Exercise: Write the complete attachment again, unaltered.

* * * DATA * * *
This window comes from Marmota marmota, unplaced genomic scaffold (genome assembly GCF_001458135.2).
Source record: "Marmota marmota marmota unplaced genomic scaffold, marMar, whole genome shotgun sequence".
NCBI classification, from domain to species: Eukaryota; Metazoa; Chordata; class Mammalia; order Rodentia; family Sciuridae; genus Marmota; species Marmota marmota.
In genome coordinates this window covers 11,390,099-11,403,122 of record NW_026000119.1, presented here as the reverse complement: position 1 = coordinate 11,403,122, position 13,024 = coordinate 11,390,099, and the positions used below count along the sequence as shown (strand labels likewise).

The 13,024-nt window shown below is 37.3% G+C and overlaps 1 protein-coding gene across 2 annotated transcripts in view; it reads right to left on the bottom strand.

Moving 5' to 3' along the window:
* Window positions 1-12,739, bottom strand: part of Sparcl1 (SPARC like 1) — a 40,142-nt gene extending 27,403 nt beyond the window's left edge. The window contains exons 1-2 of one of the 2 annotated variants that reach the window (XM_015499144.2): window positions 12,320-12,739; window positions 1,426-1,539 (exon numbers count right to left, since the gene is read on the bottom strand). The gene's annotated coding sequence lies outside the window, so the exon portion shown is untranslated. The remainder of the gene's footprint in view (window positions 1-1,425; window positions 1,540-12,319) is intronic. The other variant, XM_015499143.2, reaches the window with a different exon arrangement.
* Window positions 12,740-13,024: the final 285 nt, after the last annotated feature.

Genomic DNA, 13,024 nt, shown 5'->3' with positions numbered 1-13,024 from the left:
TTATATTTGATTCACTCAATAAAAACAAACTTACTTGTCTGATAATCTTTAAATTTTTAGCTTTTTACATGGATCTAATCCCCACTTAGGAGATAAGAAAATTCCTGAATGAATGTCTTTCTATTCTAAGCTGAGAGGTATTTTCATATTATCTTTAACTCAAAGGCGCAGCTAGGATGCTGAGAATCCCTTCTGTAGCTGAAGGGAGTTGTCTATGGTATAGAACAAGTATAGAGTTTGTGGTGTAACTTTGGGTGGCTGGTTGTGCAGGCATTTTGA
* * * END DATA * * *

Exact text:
This window comes from Marmota marmota, unplaced genomic scaffold (genome assembly GCF_001458135.2).
Source record: "Marmota marmota marmota unplaced genomic scaffold, marMar, whole genome shotgun sequence".
NCBI classification, from domain to species: Eukaryota; Metazoa; Chordata; class Mammalia; order Rodentia; family Sciuridae; genus Marmota; species Marmota marmota.
In genome coordinates this window covers 11,390,099-11,403,122 of record NW_026000119.1, presented here as the reverse complement: position 1 = coordinate 11,403,122, position 13,024 = coordinate 11,390,099, and the positions used below count along the sequence as shown (strand labels likewise).

The 13,024-nt window shown below is 37.3% G+C and overlaps 1 protein-coding gene across 2 annotated transcripts in view; it reads right to left on the bottom strand.

Moving 5' to 3' along the window:
* Window positions 1-12,739, bottom strand: part of Sparcl1 (SPARC like 1) — a 40,142-nt gene extending 27,403 nt beyond the window's left edge. The window contains exons 1-2 of one of the 2 annotated variants that reach the window (XM_015499144.2): window positions 12,320-12,739; window positions 1,426-1,539 (exon numbers count right to left, since the gene is read on the bottom strand). The gene's annotated coding sequence lies outside the window, so the exon portion shown is untranslated. The remainder of the gene's footprint in view (window positions 1-1,425; window positions 1,540-12,319) is intronic. The other variant, XM_015499143.2, reaches the window with a different exon arrangement.
* Window positions 12,740-13,024: the final 285 nt, after the last annotated feature.

Genomic DNA, 13,024 nt, shown 5'->3' with positions numbered 1-13,024 from the left:
TTATATTTGATTCACTCAATAAAAACAAACTTACTTGTCTGATAATCTTTAAATTTTTAGCTTTTTACATGGATCTAATCCCCACTTAGGAGATAAGAAAATTCCTGAATGAATGTCTTTCTATTCTAAGCTGAGAGGTATTTTCATATTATCTTTAACTCAAAGGCGCAGCTAGGATGCTGAGAATCCCTTCTGTAGCTGAAGGGAGTTGTCTATGGTATAGAACAAGTATAGAGTTTGTGGTGTAACTTTGGGTGGCTGGTTGTGCAGGCATTTTGA